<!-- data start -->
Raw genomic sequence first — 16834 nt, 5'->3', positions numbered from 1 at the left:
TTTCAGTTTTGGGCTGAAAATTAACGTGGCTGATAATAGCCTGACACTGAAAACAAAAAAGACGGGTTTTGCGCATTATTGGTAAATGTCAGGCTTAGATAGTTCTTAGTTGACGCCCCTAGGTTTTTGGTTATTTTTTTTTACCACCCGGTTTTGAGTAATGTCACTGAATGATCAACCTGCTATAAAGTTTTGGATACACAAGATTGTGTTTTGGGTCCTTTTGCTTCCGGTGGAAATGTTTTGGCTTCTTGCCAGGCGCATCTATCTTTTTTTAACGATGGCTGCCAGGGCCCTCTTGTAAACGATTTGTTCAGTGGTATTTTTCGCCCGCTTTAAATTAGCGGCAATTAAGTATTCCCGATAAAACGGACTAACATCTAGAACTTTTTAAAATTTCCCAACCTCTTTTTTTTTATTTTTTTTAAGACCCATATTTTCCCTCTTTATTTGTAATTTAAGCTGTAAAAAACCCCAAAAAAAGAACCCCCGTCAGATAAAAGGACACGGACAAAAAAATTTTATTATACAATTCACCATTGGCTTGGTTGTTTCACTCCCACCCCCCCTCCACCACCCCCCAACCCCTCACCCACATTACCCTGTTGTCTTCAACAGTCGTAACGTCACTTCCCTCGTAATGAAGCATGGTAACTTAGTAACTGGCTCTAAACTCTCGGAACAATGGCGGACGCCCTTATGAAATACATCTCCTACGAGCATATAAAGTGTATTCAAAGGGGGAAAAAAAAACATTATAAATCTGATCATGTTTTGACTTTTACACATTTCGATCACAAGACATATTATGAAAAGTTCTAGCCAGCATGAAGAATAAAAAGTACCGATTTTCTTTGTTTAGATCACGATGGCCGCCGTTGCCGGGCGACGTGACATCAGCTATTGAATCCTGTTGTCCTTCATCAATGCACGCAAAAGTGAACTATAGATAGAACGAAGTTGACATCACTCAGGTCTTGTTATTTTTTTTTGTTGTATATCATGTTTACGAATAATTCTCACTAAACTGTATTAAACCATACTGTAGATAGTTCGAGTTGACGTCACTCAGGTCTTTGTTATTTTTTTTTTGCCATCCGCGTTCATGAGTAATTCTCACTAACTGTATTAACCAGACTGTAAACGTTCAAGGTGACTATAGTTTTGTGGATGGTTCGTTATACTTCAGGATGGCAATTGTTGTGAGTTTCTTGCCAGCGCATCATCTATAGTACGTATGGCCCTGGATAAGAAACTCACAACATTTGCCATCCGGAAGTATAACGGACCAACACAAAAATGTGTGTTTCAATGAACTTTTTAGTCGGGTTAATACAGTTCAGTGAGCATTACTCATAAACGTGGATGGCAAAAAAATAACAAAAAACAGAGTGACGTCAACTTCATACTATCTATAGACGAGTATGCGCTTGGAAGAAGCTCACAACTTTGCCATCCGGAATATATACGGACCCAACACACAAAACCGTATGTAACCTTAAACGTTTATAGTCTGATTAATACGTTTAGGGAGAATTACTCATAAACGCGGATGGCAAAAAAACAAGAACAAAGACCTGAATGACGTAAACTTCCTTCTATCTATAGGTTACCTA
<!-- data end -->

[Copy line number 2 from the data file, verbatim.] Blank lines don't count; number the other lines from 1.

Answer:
TTTCAGTTTTGGGCTGAAAATTAACGTGGCTGATAATAGCCTGACACTGAAAACAAAAAAGACGGGTTTTGCGCATTATTGGTAAATGTCAGGCTTAGATAGTTCTTAGTTGACGCCCCTAGGTTTTTGGTTATTTTTTTTTACCACCCGGTTTTGAGTAATGTCACTGAATGATCAACCTGCTATAAAGTTTTGGATACACAAGATTGTGTTTTGGGTCCTTTTGCTTCCGGTGGAAATGTTTTGGCTTCTTGCCAGGCGCATCTATCTTTTTTTAACGATGGCTGCCAGGGCCCTCTTGTAAACGATTTGTTCAGTGGTATTTTTCGCCCGCTTTAAATTAGCGGCAATTAAGTATTCCCGATAAAACGGACTAACATCTAGAACTTTTTAAAATTTCCCAACCTCTTTTTTTTTATTTTTTTTAAGACCCATATTTTCCCTCTTTATTTGTAATTTAAGCTGTAAAAAACCCCAAAAAAAGAACCCCCGTCAGATAAAAGGACACGGACAAAAAAATTTTATTATACAATTCACCATTGGCTTGGTTGTTTCACTCCCACCCCCCCTCCACCACCCCCCAACCCCTCACCCACATTACCCTGTTGTCTTCAACAGTCGTAACGTCACTTCCCTCGTAATGAAGCATGGTAACTTAGTAACTGGCTCTAAACTCTCGGAACAATGGCGGACGCCCTTATGAAATACATCTCCTACGAGCATATAAAGTGTATTCAAAGGGGGAAAAAAAAACATTATAAATCTGATCATGTTTTGACTTTTACACATTTCGATCACAAGACATATTATGAAAAGTTCTAGCCAGCATGAAGAATAAAAAGTACCGATTTTCTTTGTTTAGATCACGATGGCCGCCGTTGCCGGGCGACGTGACATCAGCTATTGAATCCTGTTGTCCTTCATCAATGCACGCAAAAGTGAACTATAGATAGAACGAAGTTGACATCACTCAGGTCTTGTTATTTTTTTTTGTTGTATATCATGTTTACGAATAATTCTCACTAAACTGTATTAAACCATACTGTAGATAGTTCGAGTTGACGTCACTCAGGTCTTTGTTATTTTTTTTTTGCCATCCGCGTTCATGAGTAATTCTCACTAACTGTATTAACCAGACTGTAAACGTTCAAGGTGACTATAGTTTTGTGGATGGTTCGTTATACTTCAGGATGGCAATTGTTGTGAGTTTCTTGCCAGCGCATCATCTATAGTACGTATGGCCCTGGATAAGAAACTCACAACATTTGCCATCCGGAAGTATAACGGACCAACACAAAAATGTGTGTTTCAATGAACTTTTTAGTCGGGTTAATACAGTTCAGTGAGCATTACTCATAAACGTGGATGGCAAAAAAATAACAAAAAACAGAGTGACGTCAACTTCATACTATCTATAGACGAGTATGCGCTTGGAAGAAGCTCACAACTTTGCCATCCGGAATATATACGGACCCAACACACAAAACCGTATGTAACCTTAAACGTTTATAGTCTGATTAATACGTTTAGGGAGAATTACTCATAAACGCGGATGGCAAAAAAACAAGAACAAAGACCTGAATGACGTAAACTTCCTTCTATCTATAGGTTACCTA